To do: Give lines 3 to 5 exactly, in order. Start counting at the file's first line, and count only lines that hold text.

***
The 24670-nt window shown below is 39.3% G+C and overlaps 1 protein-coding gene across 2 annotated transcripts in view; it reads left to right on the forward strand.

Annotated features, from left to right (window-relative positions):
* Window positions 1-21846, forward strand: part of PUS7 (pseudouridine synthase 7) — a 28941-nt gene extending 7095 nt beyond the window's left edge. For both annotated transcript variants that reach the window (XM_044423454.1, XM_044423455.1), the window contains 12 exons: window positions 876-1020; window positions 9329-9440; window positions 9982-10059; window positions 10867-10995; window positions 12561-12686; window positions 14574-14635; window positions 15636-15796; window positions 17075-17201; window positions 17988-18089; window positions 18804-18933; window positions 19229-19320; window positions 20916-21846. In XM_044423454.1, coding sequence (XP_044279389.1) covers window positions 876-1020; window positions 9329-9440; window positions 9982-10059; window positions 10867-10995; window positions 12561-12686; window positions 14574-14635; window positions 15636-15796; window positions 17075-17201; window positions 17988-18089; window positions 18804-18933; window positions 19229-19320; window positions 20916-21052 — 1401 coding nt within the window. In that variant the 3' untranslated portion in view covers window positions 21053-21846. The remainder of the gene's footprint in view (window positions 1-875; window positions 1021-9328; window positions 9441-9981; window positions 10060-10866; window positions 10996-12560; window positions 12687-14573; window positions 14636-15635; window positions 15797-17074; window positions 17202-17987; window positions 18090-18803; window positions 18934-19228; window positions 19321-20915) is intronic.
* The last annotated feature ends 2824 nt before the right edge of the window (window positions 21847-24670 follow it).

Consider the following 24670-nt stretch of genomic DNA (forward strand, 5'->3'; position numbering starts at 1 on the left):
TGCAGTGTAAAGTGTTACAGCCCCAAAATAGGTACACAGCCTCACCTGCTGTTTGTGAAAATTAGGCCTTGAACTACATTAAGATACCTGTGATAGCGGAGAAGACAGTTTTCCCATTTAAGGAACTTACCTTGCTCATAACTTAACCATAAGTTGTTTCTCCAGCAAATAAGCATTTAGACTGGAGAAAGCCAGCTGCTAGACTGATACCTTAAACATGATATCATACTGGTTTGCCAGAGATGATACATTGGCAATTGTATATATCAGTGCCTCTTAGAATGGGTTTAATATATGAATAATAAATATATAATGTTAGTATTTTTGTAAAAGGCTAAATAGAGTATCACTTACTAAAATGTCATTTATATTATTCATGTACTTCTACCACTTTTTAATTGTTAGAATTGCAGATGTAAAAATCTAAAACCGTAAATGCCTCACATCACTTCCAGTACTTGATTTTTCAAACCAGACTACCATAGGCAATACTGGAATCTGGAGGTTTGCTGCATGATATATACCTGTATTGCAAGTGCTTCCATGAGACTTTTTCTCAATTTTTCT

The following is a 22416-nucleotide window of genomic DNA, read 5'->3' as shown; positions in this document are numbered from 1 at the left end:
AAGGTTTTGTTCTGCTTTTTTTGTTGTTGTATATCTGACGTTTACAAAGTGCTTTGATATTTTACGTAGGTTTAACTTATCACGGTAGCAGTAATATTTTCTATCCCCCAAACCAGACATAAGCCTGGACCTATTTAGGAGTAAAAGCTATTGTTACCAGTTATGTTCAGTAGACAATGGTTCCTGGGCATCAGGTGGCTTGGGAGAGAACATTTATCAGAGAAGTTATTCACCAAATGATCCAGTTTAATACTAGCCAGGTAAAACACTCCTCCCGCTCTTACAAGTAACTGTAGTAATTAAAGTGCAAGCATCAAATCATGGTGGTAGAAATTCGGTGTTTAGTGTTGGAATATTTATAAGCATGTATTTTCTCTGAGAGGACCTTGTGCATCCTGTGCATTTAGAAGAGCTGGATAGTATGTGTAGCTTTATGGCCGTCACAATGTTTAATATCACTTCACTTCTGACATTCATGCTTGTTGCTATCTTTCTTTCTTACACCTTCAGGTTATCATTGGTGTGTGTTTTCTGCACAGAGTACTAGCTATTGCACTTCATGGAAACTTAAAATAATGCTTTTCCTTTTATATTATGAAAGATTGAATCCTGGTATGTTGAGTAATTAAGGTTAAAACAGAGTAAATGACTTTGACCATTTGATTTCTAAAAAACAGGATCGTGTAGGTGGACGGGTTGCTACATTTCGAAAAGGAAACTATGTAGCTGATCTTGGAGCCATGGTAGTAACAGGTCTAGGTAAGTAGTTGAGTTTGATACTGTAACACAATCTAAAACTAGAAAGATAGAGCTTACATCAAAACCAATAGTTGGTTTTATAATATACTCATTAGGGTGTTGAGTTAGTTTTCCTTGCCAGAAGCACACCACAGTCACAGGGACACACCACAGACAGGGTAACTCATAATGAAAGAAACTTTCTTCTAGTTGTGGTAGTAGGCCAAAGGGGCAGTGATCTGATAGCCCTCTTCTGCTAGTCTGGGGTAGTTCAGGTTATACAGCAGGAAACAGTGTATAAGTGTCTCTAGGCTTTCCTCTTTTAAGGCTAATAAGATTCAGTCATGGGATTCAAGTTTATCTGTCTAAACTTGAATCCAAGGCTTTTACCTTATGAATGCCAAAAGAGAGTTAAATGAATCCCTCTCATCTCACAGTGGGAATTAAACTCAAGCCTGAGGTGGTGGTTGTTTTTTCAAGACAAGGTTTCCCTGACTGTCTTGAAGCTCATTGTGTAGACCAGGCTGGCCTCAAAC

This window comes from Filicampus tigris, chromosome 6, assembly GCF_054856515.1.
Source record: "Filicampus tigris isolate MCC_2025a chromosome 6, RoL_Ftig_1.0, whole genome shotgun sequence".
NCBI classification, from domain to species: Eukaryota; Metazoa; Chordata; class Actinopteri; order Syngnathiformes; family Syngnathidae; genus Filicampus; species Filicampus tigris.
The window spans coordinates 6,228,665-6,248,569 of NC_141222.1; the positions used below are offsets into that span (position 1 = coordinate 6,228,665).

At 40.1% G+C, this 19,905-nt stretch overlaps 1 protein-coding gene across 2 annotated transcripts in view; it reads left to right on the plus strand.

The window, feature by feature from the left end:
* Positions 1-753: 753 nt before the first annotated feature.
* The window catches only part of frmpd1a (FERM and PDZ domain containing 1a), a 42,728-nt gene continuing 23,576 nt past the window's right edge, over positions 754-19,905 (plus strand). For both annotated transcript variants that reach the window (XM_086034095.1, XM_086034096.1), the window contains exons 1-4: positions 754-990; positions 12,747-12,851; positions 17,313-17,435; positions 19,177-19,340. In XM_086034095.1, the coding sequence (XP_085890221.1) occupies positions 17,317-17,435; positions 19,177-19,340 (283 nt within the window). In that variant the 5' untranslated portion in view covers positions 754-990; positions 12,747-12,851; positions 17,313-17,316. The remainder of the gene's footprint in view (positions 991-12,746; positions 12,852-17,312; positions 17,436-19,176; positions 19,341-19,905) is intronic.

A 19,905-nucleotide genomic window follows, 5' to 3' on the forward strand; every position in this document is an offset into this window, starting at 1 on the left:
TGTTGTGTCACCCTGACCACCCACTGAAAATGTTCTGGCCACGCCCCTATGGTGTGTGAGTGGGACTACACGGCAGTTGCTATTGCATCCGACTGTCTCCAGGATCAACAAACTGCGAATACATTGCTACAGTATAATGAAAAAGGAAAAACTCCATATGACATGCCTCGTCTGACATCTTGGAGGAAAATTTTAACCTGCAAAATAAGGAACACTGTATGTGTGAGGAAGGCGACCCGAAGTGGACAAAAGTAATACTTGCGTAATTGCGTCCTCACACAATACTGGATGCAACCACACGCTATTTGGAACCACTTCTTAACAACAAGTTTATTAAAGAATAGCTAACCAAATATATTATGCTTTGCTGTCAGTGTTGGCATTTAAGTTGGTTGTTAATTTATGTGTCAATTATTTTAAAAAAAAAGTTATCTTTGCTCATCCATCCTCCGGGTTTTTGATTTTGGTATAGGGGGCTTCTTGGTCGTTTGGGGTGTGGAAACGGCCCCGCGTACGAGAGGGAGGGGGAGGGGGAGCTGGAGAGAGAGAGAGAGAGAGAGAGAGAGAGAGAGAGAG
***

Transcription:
* Window positions 1-21846, forward strand: part of PUS7 (pseudouridine synthase 7) — a 28941-nt gene extending 7095 nt beyond the window's left edge. For both annotated transcript variants that reach the window (XM_044423454.1, XM_044423455.1), the window contains 12 exons: window positions 876-1020; window positions 9329-9440; window positions 9982-10059; window positions 10867-10995; window positions 12561-12686; window positions 14574-14635; window positions 15636-15796; window positions 17075-17201; window positions 17988-18089; window positions 18804-18933; window positions 19229-19320; window positions 20916-21846. In XM_044423454.1, coding sequence (XP_044279389.1) covers window positions 876-1020; window positions 9329-9440; window positions 9982-10059; window positions 10867-10995; window positions 12561-12686; window positions 14574-14635; window positions 15636-15796; window positions 17075-17201; window positions 17988-18089; window positions 18804-18933; window positions 19229-19320; window positions 20916-21052 — 1401 coding nt within the window. In that variant the 3' untranslated portion in view covers window positions 21053-21846. The remainder of the gene's footprint in view (window positions 1-875; window positions 1021-9328; window positions 9441-9981; window positions 10060-10866; window positions 10996-12560; window positions 12687-14573; window positions 14636-15635; window positions 15797-17074; window positions 17202-17987; window positions 18090-18803; window positions 18934-19228; window positions 19321-20915) is intronic.
* The last annotated feature ends 2824 nt before the right edge of the window (window positions 21847-24670 follow it).

Consider the following 24670-nt stretch of genomic DNA (forward strand, 5'->3'; position numbering starts at 1 on the left):